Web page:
Mulch can add a protective layer to any fall garden, flowerbeds, or shrubs, but is it best for your landscape? Understanding the pros and cons of fall mulching can help you better prepare all your plants for the changing season.
Benefits of Fall Mulching
There’s no denying that when done properly, mulching in fall can provide enormous benefits to the landscape. The biggest pros of fall mulching include:
- Insulating the soil.
Fall mulching preserves heat that will keep microbes, earthworms, and other life active and thriving in the soil longer to improve the soil condition. The insulation mulch provides will also help moderate temperature swings that can damage tender roots, especially those of newly planted plant material.
- Saving time with spring chores.
Spring is a hectic season in the garden, but if mulching is already done in the fall, it doesn’t need to be redone in the spring and there will be more time to spend with other planting and gardening tasks when the weather warms.
- Easier climate for working.
The milder temperatures of autumn make it more enjoyable to spend time outdoors with the heavy labor of spreading mulch. This is especially true if you will be mulching multiple flowerbeds, tree rings, borders, and other spaces throughout the landscape.
- Simpler to spread.
If you mulch in spring, you may need to be delicately working around emerging sprouts and blooming bulbs. In fall, however, the work is less delicate after beds have already been cleaned out, and you can spread mulch much more quickly and efficiently.
- Weed suppression.
Weeds don’t stop growing when summer ends, and just like spring mulching, spreading mulch in fall will help minimize weeds. This will make it easier to keep weeds under control when spring arrives again, and growth is renewed.
- Preventing soil erosion.
Soils on sloped beds can quickly erode in autumn and winter weather as rain and snow batter the slopes. A good layer of mulch will protect the soil and keep it in place throughout the season, so it is ready to work again in the spring.
- Nourishing the soil.
Organic mulches that are spread in autumn will have several months to settle and begin decaying. This will introduce more nutrients into the top layer of soil, so it is richer and healthier for spring planting.
- Tidy Appearance
A fresh layer of mulch will always make the landscape and garden look well-tended.
Problems With Fall Mulching
While fall mulching can be very beneficial to the landscape, it may not be the best choice for your gardens. Potential cons of fall mulching include:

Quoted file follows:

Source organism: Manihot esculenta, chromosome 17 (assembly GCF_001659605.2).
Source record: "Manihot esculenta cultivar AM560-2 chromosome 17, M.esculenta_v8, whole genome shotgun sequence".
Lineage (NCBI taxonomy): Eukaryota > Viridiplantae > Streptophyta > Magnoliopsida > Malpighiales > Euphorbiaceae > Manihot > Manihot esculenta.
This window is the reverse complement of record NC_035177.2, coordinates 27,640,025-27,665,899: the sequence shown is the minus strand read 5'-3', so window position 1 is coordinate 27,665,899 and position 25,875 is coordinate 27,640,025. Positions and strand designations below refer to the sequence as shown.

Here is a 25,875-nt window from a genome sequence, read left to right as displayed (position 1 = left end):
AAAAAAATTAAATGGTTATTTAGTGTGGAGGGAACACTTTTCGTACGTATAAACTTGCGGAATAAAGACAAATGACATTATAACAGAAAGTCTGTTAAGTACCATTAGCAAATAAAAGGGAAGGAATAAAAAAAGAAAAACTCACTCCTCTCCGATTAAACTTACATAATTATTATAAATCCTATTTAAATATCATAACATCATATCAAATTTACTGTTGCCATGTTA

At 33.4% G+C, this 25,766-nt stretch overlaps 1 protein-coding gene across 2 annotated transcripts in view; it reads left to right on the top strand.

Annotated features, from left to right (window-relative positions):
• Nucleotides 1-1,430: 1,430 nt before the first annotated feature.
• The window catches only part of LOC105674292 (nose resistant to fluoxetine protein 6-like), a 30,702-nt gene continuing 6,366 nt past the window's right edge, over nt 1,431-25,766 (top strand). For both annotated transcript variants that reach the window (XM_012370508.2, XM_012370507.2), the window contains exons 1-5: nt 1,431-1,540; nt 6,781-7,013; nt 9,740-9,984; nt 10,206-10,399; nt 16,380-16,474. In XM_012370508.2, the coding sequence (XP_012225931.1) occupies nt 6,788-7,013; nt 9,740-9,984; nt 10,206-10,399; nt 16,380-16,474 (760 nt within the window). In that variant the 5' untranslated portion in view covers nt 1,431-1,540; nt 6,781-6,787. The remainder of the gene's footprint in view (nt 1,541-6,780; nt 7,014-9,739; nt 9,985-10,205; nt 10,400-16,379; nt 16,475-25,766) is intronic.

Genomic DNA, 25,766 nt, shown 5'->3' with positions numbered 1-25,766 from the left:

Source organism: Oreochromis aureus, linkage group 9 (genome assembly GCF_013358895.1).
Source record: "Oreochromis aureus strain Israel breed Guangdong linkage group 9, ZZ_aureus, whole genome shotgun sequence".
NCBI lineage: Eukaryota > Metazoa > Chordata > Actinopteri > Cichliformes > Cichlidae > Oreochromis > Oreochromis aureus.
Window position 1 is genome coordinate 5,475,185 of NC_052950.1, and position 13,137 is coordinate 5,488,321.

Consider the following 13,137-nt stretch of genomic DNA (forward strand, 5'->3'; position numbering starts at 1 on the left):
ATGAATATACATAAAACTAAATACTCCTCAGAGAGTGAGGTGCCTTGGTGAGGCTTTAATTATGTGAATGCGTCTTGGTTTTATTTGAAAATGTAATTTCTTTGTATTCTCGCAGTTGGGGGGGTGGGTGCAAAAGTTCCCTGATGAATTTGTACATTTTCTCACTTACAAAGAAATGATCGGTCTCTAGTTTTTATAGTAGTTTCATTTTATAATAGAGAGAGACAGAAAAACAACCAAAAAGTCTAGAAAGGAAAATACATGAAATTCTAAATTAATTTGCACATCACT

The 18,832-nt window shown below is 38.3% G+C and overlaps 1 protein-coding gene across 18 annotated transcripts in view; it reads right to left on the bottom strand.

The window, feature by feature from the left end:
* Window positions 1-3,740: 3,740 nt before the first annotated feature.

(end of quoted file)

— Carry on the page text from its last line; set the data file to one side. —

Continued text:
- Stopping self-sowers.
Any herbs or flowers that would normally self-sow as seeds ripen will be inhibited by a layer of autumn mulch, and the yield for new growth in the spring will be significantly reduced. The thicker the mulch, the fewer seeds will germinate.
- Time constraints of shorter days.
While the autumn climate may be perfect for big mulching jobs, shorter days and the risk of early snows or freezes can make it difficult to complete the undertaking. If the mulching is started too late in the season, it may not get finished before winter begins.
- Loss of winter interest landscaping.
One benefit of fall mulching is that it is easier to spread the mulch over already pruned perennial beds. This same step, however, requires pruning perennial stems back which removes that winter interest from the landscape as it takes away stems, berries, and seeds that winter wildlife may have needed.
- Attracting unwanted pests.
A deep layer of fresh mulch can be very attractive to unwelcomed fall and winter guests, including rodents and slugs that will burrow into the mulch and make themselves at home until spring. This problem can be minimized by taking care not to use too much mulch in autumn.
- Depriving roots of oxygen.
While fall mulch will help moderate soil temperatures to protect delicate roots, a thick layer may also stifle airflow into the soil and deprive roots of essential oxygen. At the same time, excess moisture that accumulates under a thick mulch layer could lead to problems as well. Be sure to keep your fall mulching to no more than 2 inches deep from plant stem to the dripline.
- Fading before spring.
Once fall mulch is laid, it will begin decomposing and could lose its sharp color and freshness long before spring arrives. This can be fixed simply by turning the mulch in the spring to refresh the layer even as new bulbs and shoots are starting to pop up to greet the season.
Fall Mulching Tips
Every gardener must decide when to mulch, and if you do want to take advantage of the benefits of fall mulching, doing so carefully can help prevent many of the cons. First, adjust the mulch depth to match the requirements of your local climate and plant needs – a layer 2-4 inches deep is typically adequate. Apply fall mulch after the first hard freeze when perennials can be cut back easily but take care not to pile it against tree trunks or shrub bases where it may invite gnawing pests or induce bark rot.
Mulching can be a very productive fall chore for flowerbeds, garden spaces, borders, and other parts of the landscape. It has to potential to save you time and energy and help keep your property looking its very best not only in autumn, but through the winter and into spring once again.